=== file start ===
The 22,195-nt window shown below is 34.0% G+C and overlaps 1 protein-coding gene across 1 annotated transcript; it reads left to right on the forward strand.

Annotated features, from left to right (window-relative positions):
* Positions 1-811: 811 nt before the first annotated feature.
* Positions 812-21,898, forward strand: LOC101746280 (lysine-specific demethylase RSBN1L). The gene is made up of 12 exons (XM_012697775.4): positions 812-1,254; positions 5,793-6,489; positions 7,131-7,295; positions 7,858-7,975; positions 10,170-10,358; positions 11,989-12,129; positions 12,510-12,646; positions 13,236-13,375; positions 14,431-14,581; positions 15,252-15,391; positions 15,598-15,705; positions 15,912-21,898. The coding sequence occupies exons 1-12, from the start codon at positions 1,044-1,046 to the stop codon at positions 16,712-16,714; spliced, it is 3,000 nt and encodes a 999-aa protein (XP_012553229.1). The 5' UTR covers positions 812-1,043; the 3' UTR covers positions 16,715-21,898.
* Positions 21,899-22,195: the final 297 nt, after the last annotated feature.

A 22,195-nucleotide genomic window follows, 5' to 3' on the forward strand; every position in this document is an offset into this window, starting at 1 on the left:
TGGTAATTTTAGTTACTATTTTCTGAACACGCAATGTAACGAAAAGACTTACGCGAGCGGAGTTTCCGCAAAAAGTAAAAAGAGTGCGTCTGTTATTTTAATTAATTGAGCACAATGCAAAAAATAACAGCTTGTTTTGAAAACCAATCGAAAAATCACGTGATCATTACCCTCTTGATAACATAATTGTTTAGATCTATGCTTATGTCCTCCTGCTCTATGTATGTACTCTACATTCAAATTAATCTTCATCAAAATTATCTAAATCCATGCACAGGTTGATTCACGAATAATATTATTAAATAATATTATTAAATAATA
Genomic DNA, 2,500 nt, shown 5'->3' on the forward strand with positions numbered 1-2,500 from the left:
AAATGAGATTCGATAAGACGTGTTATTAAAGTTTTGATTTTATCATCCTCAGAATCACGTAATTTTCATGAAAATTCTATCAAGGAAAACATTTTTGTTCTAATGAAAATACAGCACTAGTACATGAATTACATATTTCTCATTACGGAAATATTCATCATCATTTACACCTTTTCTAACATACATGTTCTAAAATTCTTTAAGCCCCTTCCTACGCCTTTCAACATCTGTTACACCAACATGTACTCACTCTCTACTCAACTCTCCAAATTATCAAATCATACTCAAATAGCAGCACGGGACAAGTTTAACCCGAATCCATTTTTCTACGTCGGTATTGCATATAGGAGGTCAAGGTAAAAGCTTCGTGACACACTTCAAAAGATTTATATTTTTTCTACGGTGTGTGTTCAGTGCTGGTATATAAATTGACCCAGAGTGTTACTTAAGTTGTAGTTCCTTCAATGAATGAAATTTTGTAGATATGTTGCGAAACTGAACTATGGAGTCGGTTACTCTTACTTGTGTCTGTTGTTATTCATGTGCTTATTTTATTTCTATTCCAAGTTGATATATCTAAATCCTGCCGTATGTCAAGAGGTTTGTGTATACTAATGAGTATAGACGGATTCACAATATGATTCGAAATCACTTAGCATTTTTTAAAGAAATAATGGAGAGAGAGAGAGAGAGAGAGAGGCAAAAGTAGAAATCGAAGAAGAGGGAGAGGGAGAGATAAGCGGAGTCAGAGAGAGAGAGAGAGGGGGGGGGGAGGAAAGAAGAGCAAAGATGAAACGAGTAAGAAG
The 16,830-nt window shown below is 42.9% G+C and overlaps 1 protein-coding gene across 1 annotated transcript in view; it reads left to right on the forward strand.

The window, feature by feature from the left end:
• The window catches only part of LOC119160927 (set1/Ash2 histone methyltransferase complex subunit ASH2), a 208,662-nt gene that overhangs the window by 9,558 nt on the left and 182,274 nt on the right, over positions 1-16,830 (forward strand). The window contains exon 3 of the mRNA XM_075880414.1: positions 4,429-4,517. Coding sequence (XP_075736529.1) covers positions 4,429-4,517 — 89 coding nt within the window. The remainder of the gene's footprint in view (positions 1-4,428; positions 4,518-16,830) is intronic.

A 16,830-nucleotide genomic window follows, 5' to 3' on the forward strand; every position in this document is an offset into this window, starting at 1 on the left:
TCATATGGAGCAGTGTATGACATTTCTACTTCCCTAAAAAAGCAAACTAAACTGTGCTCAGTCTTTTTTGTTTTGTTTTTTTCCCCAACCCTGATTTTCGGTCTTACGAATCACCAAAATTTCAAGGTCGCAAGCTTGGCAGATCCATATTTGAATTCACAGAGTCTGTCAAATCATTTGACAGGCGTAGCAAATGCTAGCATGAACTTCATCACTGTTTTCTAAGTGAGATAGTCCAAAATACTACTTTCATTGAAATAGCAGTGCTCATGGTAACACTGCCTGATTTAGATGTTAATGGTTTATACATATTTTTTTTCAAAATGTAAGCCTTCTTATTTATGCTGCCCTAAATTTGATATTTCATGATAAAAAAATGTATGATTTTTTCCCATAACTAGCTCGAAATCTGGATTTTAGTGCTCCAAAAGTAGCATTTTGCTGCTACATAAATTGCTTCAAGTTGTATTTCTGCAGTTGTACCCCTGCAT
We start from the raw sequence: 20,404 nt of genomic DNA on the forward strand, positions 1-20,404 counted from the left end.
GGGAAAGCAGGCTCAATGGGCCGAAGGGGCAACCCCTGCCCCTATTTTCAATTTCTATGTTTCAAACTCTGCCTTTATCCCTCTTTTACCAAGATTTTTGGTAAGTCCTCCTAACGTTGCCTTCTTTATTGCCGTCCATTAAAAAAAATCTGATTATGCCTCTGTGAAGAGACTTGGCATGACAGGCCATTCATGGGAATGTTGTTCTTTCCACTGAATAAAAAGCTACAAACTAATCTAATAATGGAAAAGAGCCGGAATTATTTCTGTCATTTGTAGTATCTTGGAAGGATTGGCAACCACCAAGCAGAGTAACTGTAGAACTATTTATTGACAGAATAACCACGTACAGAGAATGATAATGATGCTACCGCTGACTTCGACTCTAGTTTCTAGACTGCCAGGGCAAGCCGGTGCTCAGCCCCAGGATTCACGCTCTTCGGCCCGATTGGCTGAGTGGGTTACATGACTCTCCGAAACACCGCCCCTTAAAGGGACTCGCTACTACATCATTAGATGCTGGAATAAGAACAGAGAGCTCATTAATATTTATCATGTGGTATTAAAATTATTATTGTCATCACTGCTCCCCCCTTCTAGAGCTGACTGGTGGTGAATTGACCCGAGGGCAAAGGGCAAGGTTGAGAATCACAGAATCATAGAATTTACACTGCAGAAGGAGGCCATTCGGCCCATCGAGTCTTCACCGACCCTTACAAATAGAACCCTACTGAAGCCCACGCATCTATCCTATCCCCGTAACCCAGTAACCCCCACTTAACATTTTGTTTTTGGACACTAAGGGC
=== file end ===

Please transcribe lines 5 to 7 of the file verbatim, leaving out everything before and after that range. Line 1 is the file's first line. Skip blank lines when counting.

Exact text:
* Positions 21,899-22,195: the final 297 nt, after the last annotated feature.

A 22,195-nucleotide genomic window follows, 5' to 3' on the forward strand; every position in this document is an offset into this window, starting at 1 on the left:
TGGTAATTTTAGTTACTATTTTCTGAACACGCAATGTAACGAAAAGACTTACGCGAGCGGAGTTTCCGCAAAAAGTAAAAAGAGTGCGTCTGTTATTTTAATTAATTGAGCACAATGCAAAAAATAACAGCTTGTTTTGAAAACCAATCGAAAAATCACGTGATCATTACCCTCTTGATAACATAATTGTTTAGATCTATGCTTATGTCCTCCTGCTCTATGTATGTACTCTACATTCAAATTAATCTTCATCAAAATTATCTAAATCCATGCACAGGTTGATTCACGAATAATATTATTAAATAATATTATTAAATAATA